New Tool Evaluates Radio Dispatch Performance

Audrey Fraizer

Audrey Fraizer

Best Practices

The International Academies of Emergency Dispatch® (IAED) is Johnny-on-the-spot when it comes to making your communication center ready for whatever affects the dispatch process.

First, it was the protocol and structured call processing. Medical, followed by fire and police, and their associated random and focused case review came later. Now the IAED offers an established structured approach to radio dispatch. This includes Minimum Performance Standards and Performance Reports, and all of this is contained in a new version of AQUA®, which is web-based.

The Radio Dispatch Performance Standards are a stand-alone tool (separate from protocol) specifically designed to adapt to any agency’s dispatch process, including technology and discipline-specific workflows, according to Brian Dale, IAED Associate Director of Medical and Quality Control and (retired) Salt Lake City (Utah) Fire Department Chief.

“They do not require a review of the emergency call to review the radio performance for any given incident,” Dale said. "They establish a general review of expected performance in any discipline of emergency dispatch where incidents rely upon continual radio communication.” 

Plus, the standards serve as a double-check for having the appropriate policy and procedural documents in place and aligned to the expected workflows. Ideally, the standards can lead to an agency’s decision to write additional policy or procedural documents to produce a more complete performance expectation for their staff functioning in any aspect of responder communications.

They do not impact accreditation (ACE) and are not IAED mandated. Certification requires an online four-hour training course for any currently certified ED-Q.  

The expectation is a coordination between the IAED Universal Standards and the agency’s existing performance expectations and/or policies.

Radio Performance Standards have long been on a short list of projects to help agencies review already established radio procedures in a structured format, Dale said.

“The standards accentuate what many agencies are already doing,” Dale explained. “They are just a more advanced tool they can use to ensure everything is done right.”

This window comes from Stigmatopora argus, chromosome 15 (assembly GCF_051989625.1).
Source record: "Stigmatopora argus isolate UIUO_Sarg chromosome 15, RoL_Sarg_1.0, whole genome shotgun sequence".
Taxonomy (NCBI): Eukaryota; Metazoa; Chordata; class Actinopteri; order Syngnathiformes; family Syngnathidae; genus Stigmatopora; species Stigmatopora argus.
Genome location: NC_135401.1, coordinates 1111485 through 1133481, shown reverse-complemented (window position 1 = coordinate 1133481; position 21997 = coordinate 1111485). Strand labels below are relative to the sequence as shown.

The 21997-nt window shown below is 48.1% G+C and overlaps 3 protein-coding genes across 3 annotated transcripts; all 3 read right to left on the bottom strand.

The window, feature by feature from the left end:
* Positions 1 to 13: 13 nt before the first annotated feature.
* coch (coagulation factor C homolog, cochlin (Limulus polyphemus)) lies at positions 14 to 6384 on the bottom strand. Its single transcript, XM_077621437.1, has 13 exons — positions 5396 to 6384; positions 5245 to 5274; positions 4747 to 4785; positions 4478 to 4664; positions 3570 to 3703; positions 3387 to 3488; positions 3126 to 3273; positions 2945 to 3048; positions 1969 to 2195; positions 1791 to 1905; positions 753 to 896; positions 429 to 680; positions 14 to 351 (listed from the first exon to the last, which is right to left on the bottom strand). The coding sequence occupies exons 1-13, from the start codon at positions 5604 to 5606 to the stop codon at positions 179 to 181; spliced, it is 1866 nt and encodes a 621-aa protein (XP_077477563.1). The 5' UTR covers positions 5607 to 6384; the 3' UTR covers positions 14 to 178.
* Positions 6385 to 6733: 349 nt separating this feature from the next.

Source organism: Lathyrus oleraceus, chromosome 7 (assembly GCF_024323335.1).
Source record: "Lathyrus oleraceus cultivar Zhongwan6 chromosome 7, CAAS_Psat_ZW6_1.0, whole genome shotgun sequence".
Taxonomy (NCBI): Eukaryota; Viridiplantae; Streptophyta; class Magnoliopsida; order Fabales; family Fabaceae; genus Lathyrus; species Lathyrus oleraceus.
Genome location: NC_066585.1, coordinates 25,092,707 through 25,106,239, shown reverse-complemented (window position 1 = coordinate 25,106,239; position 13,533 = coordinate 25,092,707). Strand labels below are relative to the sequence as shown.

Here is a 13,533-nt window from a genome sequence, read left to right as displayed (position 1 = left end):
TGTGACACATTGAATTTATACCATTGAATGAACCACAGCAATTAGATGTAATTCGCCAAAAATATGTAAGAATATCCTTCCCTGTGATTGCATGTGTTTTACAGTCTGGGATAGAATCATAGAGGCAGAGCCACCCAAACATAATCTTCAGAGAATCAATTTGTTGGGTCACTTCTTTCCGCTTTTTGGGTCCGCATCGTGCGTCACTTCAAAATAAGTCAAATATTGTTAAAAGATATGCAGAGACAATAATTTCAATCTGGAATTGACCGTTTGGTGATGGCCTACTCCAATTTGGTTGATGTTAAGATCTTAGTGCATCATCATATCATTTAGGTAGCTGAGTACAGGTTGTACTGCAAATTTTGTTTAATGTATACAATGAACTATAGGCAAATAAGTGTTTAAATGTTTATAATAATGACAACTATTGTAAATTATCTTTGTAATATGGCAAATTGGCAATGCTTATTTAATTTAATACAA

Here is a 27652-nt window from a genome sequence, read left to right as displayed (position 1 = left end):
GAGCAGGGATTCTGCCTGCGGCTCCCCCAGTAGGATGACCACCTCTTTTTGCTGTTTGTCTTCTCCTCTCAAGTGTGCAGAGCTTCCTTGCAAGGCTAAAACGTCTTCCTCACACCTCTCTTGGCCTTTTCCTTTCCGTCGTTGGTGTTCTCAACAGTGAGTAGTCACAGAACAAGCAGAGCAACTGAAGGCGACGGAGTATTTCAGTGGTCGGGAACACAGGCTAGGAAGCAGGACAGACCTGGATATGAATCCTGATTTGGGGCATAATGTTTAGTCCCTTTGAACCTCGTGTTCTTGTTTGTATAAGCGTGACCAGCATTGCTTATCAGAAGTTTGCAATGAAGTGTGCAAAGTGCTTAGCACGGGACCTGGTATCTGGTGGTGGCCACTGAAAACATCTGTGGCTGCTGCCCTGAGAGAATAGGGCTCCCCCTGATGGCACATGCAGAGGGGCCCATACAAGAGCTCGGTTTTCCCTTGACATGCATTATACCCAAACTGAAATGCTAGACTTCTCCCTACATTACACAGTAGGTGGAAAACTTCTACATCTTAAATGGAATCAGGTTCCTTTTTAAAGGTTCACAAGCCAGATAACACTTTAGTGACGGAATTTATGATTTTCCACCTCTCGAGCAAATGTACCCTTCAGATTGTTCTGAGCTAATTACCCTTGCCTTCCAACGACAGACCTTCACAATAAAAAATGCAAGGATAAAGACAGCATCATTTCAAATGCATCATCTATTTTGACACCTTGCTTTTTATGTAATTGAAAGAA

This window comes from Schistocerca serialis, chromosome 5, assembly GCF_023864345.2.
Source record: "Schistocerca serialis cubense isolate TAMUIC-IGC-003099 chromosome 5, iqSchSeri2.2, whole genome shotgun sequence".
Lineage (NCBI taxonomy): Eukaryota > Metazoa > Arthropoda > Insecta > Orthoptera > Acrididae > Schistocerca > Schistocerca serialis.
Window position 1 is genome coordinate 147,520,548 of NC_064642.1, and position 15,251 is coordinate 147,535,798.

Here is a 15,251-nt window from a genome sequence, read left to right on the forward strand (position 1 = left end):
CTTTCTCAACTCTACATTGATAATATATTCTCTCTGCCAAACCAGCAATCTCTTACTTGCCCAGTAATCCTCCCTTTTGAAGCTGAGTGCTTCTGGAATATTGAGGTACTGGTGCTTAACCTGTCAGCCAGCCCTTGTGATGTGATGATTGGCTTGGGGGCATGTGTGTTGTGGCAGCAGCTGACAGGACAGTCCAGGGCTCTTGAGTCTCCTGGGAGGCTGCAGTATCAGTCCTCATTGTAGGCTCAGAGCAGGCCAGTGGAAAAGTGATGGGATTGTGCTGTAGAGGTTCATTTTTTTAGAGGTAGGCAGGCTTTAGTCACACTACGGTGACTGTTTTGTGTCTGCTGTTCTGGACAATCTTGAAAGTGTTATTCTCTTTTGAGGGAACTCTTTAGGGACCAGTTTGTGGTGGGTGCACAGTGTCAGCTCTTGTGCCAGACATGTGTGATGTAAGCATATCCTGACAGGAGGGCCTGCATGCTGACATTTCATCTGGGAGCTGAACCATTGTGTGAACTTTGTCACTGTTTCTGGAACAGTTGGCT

The standards reflect what the IAED does best: structure and consistency in the approach to review radio communications and establish the expected minimum performance of personnel involved in dispatching and managing emergency resources. They provide a clear picture of a communication center’s compliance to established industry standards and agency policy and procedural expectations.

The reviews, in a structured format, determine the effectiveness of emergency dispatchers’ tools and measure the quality of all communication systems in a dispatch center, Dale said. The data collected can be directed to flow through multiple channels and serve as a foundation for training, procedural changes, and an ongoing quality management program.

“This data applies not only to the radio dispatcher, but also to supervisors, first responders, and managers of the communication center,” Dale said. “And, like all QA review, it’s intended to improve overall system performance.”

The specifics

There are seven performance categories (31 individual standards) that are evaluated during incident review.

  1. Universal Standards that can apply to multiple disciplines (medical, fire, and police)
  2. Customer service
  3. Initial incident information about the type of incident and safety risks
  4. Additional information not included in the initial incident radio traffic
  5. Broadcasting Description Essentials information and/or the interpretation of diagnostic information
  6. Broadcasting specific instructions given to the caller so responders know what actions have been taken to stabilize the scene
  7. Extremely critical or potentially critical communication

Performance is rated similarly to the process used in protocol performance review. All deviations are weighed from the minimum standards and categorize the level of training needed based on the deviation’s potential impact to the system.


A student must be certified in one of the current ED-Q disciplines and once certified in radio standards will acquire the EDR-Q credential. There are no plans to mandate a recertification process. The certification is maintained through their other ED-Q certifications.

The Radio Performance Standards are planned for release at the same time as AQUA Version 8 (Spring 2022).